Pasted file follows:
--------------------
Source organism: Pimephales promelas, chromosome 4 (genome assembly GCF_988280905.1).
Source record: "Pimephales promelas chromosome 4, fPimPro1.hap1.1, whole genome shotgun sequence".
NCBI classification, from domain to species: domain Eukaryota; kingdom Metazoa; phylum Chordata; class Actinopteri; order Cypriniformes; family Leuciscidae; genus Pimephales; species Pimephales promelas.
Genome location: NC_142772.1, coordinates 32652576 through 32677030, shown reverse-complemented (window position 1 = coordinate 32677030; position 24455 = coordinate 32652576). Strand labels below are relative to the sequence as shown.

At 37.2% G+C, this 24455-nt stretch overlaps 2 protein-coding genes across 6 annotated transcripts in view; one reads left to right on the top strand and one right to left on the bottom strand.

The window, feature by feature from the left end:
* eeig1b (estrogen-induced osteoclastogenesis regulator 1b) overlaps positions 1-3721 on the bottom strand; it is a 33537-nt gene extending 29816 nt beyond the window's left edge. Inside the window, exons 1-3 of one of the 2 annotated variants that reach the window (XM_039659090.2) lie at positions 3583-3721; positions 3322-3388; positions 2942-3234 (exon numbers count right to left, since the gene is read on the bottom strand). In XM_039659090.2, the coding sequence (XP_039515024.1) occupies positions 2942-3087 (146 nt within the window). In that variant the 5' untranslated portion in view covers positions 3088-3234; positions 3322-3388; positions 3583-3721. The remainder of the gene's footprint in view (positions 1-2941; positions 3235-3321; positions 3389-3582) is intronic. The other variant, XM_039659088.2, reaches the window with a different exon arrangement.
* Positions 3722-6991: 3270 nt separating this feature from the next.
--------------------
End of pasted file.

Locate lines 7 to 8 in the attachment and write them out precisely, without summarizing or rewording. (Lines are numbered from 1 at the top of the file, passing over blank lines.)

* eeig1b (estrogen-induced osteoclastogenesis regulator 1b) overlaps positions 1-3721 on the bottom strand; it is a 33537-nt gene extending 29816 nt beyond the window's left edge. Inside the window, exons 1-3 of one of the 2 annotated variants that reach the window (XM_039659090.2) lie at positions 3583-3721; positions 3322-3388; positions 2942-3234 (exon numbers count right to left, since the gene is read on the bottom strand). In XM_039659090.2, the coding sequence (XP_039515024.1) occupies positions 2942-3087 (146 nt within the window). In that variant the 5' untranslated portion in view covers positions 3088-3234; positions 3322-3388; positions 3583-3721. The remainder of the gene's footprint in view (positions 1-2941; positions 3235-3321; positions 3389-3582) is intronic. The other variant, XM_039659088.2, reaches the window with a different exon arrangement.
* Positions 3722-6991: 3270 nt separating this feature from the next.